Rowers happy with 'strategic second'
Canadian women's pairs rowers Emma Robinson and Theresa Luke shook off the growing doubts about their ability to challenge for an Olympic medal yesterday with a controlled second-place finish in their repechage.
While many are questioning the world champions' chances of continuing the tradition of Canadian Olympic success established by Marnie McBean and Kathleen Heddle, the pair maintained an even keel after taking a strategic second to Americans Krissie Ryan and Karen Kraft.
"The goal is to make the final, not look good," Luke, of 100 Mile House, B.C., said after a race in which the two boats broke away to advance to Saturday's final.
Luke and Winnipeg's Robinson, who has been part of the world championship pair the past three years, plan to study tape with coach Al Morrow of London as part of their preparation. The two train on Fanshawe Lake in London.
Canada didn't fare well in two other qualifiers. Todd Hallett of Dartmouth, N.S., and Dominic Seiterle of Montreal finished fourth and last in the double sculls repechage.
Kristen Wall, who was filling in for the injured McBean, finished third and was eliminated from the women's singles competition.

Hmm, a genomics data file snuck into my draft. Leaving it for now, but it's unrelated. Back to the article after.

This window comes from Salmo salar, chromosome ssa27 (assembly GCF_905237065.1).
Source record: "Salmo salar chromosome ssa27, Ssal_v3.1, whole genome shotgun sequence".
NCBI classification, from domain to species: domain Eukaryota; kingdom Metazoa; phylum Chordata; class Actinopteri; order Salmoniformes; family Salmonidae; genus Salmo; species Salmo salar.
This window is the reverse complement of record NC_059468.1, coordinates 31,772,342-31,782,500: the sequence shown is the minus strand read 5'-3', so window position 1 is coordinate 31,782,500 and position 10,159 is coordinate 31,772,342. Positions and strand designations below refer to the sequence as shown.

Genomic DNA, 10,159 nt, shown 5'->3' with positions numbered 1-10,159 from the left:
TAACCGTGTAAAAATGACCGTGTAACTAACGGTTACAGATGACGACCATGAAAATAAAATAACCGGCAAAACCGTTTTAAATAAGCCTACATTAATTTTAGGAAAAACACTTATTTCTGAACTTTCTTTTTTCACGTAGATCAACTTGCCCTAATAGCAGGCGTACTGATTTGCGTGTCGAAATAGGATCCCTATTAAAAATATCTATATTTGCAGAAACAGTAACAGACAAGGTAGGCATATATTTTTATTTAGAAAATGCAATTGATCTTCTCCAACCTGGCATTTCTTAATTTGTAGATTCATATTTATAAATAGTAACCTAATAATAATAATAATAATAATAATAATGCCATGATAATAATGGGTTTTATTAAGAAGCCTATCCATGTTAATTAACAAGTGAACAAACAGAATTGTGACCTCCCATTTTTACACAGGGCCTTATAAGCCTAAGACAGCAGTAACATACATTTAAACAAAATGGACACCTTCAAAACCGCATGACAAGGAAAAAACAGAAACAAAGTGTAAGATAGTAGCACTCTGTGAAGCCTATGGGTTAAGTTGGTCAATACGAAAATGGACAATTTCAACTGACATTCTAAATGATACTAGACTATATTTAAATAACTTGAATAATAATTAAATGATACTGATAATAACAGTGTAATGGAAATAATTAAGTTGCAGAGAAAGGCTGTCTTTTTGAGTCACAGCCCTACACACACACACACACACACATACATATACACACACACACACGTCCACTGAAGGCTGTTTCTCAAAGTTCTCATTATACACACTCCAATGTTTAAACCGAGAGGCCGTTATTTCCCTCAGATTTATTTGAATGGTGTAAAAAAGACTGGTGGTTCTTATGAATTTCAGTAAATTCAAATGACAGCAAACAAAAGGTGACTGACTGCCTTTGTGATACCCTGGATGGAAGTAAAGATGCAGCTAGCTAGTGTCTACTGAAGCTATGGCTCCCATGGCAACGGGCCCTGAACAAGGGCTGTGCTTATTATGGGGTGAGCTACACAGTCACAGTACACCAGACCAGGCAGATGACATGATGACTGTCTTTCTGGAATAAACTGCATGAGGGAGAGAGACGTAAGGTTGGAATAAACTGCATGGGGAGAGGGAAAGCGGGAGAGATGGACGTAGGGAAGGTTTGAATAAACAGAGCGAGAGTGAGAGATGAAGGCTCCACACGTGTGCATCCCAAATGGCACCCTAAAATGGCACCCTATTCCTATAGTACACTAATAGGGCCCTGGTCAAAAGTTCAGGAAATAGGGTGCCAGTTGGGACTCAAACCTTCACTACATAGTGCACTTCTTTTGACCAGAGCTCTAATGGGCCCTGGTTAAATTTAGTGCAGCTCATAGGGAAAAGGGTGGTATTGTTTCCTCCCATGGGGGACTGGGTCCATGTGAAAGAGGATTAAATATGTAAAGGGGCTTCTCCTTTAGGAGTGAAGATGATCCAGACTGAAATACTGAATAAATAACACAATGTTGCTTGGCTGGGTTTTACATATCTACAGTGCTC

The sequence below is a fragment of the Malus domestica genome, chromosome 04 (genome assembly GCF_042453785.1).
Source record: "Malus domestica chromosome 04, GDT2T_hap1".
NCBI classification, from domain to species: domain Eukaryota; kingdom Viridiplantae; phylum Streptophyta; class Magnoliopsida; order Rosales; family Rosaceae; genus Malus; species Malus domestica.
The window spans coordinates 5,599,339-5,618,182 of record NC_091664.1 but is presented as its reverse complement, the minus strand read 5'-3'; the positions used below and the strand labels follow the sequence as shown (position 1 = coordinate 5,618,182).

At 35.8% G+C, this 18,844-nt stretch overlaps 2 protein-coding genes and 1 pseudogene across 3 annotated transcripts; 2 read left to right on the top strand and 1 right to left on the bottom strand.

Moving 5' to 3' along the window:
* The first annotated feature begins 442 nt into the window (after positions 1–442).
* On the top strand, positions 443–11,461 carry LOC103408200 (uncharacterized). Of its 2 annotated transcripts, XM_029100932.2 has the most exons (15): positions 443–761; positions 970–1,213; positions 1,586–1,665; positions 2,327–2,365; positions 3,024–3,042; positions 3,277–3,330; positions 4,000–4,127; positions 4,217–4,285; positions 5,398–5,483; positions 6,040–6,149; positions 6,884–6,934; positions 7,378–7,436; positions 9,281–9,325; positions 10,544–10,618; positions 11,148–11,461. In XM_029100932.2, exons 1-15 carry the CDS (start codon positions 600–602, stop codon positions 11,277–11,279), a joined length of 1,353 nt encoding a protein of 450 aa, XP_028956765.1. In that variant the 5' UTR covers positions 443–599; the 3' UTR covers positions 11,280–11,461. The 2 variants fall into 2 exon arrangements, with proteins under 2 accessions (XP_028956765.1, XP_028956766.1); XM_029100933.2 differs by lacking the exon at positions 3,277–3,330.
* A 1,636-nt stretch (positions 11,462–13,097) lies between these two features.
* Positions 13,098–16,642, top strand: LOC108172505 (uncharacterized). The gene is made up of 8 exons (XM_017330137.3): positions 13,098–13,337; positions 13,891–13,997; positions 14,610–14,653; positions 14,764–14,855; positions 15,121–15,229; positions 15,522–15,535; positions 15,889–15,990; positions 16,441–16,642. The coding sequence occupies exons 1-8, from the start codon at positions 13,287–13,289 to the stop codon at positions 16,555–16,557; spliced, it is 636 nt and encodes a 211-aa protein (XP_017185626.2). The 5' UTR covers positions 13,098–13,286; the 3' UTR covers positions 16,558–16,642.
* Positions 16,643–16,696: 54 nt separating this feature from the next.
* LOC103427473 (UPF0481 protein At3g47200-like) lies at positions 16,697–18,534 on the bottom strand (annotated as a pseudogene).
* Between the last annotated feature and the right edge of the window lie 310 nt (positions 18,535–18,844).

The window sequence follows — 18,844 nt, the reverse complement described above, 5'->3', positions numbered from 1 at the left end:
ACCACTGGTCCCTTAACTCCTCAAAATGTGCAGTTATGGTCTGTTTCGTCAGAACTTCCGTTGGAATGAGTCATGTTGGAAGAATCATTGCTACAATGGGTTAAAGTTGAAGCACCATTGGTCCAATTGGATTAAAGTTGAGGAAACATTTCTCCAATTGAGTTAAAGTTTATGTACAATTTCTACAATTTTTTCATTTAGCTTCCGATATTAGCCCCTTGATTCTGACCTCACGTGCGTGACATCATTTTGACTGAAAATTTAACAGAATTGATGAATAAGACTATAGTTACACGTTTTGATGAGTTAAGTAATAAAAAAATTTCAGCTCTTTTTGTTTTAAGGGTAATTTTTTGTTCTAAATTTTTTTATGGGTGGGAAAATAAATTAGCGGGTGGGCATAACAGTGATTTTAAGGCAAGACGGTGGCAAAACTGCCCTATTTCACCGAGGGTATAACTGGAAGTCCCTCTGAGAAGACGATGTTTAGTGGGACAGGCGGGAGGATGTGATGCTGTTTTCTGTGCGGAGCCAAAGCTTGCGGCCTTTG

But Canadian attention was focused on the women's pair -- an event Canadians had dominated until this summer.
With Robinson calling the shots, the Canadian boat went stroke-for-stroke with the Americans through midpoint of the race. By that time, the two boats had distanced themselves substantially from pairs representing Britain and the Ukraine, so Robinson slowed the pace.
"We have a pre-race plan in which we decide what we'll do under certain circumstances," said Robinson, who will continue her medical studies at the University of Toronto after the Olympics. "We came to the decision that (continuing to gut it out) was not valuable," Robinson said.
Expectations for the pair, undefeated last year, came into question this summer. They were beaten by the Australians and Romanians and were relegated to last night's repechage after finishing third in a heat Saturday behind Australia and South Africa.
Neither agreed with a suggestion they may be overworked by also rowing in the women's eights crew -- bronze medallists at the 1999 world championships, but relegated to the repechage at these Olympics.
"I've doubled up for six years," Robinson said. "If a decision was made at a higher level to change that, I would accept it."
The Canadian rowers are saddled with great expectations after winning five of Canada's 18 medals in 1992 at Barcelona and six of the country's 22 in Atlanta four years later.
"The competition has become a lot tougher," Robinson said.
"We're not slower, the field has got faster."
Robinson and Luke will study videos of their performance, checking their blade unity, rowing rates and other fine points of their style against that of others in the final.
From it, they hope to establish the race plan that will cover all contingencies.
It won't be easy, as the American women know.
"We didn't want to go to the repechage but it was good to have that second race," Ryan said.
"We're going to have to be pretty perfect to win (a gold)."
All eyes are on the Romanians at the moment for that one.